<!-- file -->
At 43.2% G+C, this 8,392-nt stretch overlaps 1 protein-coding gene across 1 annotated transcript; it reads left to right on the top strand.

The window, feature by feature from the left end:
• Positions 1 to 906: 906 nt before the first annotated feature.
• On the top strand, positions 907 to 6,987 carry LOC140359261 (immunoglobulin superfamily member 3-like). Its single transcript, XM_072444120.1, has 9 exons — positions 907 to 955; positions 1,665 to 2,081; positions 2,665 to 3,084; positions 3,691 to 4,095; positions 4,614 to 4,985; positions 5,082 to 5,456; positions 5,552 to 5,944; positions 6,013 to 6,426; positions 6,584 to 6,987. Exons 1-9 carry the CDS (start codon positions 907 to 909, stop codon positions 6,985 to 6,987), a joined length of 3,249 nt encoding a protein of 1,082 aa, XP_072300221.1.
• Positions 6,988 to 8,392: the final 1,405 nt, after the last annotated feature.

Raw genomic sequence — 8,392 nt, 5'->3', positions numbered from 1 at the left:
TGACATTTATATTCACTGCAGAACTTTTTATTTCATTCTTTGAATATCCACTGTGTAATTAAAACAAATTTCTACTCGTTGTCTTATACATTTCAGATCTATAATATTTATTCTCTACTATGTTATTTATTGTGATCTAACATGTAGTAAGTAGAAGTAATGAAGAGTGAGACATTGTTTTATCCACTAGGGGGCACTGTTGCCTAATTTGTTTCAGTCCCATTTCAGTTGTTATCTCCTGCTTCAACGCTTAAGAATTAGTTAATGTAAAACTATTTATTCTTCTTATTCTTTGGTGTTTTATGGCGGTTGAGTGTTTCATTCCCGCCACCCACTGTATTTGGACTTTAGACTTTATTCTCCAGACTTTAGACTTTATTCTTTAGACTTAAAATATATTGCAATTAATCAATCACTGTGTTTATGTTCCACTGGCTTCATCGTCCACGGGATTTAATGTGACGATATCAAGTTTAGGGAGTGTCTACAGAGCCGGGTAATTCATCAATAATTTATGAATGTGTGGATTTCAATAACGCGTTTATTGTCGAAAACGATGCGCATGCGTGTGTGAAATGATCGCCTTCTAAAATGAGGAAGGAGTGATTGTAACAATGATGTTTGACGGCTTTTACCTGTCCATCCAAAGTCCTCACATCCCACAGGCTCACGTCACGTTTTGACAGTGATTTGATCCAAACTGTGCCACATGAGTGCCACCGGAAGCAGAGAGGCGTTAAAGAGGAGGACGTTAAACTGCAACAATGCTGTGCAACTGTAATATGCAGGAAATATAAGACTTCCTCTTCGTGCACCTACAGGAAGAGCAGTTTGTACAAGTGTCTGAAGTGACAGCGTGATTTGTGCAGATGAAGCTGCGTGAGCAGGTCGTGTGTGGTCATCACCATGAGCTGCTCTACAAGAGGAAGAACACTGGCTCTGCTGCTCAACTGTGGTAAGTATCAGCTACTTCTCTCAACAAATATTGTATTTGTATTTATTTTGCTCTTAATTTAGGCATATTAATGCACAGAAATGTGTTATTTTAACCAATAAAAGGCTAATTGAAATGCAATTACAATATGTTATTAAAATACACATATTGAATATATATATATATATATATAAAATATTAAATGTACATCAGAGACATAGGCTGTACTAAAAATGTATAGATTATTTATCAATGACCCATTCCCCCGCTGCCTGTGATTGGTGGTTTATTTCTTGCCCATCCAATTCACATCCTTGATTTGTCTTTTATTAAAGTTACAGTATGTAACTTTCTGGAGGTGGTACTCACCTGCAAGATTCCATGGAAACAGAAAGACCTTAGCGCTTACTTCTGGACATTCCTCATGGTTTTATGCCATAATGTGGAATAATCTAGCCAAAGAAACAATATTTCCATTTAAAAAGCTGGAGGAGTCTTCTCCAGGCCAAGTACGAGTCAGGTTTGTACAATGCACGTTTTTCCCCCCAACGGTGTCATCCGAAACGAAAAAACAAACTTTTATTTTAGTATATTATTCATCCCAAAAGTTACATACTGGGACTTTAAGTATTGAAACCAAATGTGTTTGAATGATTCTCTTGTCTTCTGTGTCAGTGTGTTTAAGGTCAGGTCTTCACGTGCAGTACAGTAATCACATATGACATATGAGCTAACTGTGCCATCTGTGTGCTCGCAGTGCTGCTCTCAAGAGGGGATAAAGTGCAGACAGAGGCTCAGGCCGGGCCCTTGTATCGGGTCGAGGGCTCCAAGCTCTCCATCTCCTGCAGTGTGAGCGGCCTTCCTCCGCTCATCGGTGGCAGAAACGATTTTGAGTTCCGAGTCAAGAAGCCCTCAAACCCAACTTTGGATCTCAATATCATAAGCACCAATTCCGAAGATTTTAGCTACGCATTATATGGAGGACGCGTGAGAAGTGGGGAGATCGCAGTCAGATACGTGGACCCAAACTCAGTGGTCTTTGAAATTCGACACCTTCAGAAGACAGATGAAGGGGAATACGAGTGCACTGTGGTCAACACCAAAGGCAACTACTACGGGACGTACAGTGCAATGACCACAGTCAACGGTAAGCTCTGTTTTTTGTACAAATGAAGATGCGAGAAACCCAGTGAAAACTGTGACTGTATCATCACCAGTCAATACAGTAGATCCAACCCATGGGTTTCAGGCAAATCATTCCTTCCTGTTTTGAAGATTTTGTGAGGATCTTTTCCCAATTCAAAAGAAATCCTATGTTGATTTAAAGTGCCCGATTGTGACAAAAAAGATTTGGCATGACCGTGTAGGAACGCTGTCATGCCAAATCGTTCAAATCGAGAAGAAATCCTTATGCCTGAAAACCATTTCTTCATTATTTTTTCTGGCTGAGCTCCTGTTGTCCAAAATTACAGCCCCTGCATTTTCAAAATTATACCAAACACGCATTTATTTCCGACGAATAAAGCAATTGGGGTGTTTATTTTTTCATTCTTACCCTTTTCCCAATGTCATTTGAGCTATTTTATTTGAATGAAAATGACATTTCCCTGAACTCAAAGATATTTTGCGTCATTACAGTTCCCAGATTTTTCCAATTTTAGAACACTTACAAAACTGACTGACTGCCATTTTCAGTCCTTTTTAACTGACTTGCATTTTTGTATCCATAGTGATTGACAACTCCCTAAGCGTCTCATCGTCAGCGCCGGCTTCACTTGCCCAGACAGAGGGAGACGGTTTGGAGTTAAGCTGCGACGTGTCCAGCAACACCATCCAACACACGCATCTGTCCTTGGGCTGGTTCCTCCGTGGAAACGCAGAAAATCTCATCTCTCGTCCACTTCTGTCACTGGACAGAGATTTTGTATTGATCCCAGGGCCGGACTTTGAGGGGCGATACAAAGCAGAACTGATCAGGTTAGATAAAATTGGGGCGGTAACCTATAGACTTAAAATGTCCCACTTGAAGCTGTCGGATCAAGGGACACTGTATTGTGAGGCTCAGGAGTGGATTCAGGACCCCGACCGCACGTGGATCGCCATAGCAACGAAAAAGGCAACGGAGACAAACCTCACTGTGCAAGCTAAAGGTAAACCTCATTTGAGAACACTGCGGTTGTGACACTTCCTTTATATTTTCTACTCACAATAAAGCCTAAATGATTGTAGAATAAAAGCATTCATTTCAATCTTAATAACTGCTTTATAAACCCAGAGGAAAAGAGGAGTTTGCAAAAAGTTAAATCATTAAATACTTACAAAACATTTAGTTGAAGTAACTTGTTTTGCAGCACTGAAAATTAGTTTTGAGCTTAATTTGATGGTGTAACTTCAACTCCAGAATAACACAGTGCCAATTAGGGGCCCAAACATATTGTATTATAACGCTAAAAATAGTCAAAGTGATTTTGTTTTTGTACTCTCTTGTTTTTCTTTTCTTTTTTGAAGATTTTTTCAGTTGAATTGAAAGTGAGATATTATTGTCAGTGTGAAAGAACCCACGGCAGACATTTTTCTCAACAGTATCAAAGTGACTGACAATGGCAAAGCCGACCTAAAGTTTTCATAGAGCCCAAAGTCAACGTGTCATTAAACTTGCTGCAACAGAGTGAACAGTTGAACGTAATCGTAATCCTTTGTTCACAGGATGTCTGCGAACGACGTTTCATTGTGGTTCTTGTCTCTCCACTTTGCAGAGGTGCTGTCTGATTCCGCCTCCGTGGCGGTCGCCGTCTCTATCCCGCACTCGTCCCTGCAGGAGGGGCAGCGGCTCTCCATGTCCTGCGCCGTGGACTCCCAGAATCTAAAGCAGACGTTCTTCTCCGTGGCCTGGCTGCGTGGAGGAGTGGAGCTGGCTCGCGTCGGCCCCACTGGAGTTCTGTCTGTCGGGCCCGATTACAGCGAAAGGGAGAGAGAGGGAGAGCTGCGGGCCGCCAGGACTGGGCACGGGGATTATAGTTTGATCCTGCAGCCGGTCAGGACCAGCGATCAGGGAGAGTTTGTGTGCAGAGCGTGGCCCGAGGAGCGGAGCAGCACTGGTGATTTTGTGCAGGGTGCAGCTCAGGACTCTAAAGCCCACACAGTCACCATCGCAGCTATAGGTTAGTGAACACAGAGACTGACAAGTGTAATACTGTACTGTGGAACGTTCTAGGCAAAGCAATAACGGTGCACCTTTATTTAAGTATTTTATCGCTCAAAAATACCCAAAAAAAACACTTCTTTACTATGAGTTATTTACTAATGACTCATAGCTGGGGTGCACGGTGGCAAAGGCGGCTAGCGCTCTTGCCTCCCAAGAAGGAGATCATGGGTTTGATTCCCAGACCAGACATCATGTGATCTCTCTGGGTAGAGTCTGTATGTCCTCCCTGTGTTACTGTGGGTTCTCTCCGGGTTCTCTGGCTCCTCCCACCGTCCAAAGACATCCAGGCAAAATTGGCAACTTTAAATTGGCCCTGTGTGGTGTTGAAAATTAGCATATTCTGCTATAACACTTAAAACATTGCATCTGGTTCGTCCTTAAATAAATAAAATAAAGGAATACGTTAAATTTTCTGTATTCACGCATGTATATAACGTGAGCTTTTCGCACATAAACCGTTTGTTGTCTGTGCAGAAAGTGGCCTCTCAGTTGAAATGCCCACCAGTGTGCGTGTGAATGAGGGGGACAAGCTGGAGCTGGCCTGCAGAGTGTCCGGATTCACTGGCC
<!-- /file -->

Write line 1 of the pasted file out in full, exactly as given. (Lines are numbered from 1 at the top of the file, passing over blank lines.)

At 43.2% G+C, this 8,392-nt stretch overlaps 1 protein-coding gene across 1 annotated transcript; it reads left to right on the top strand.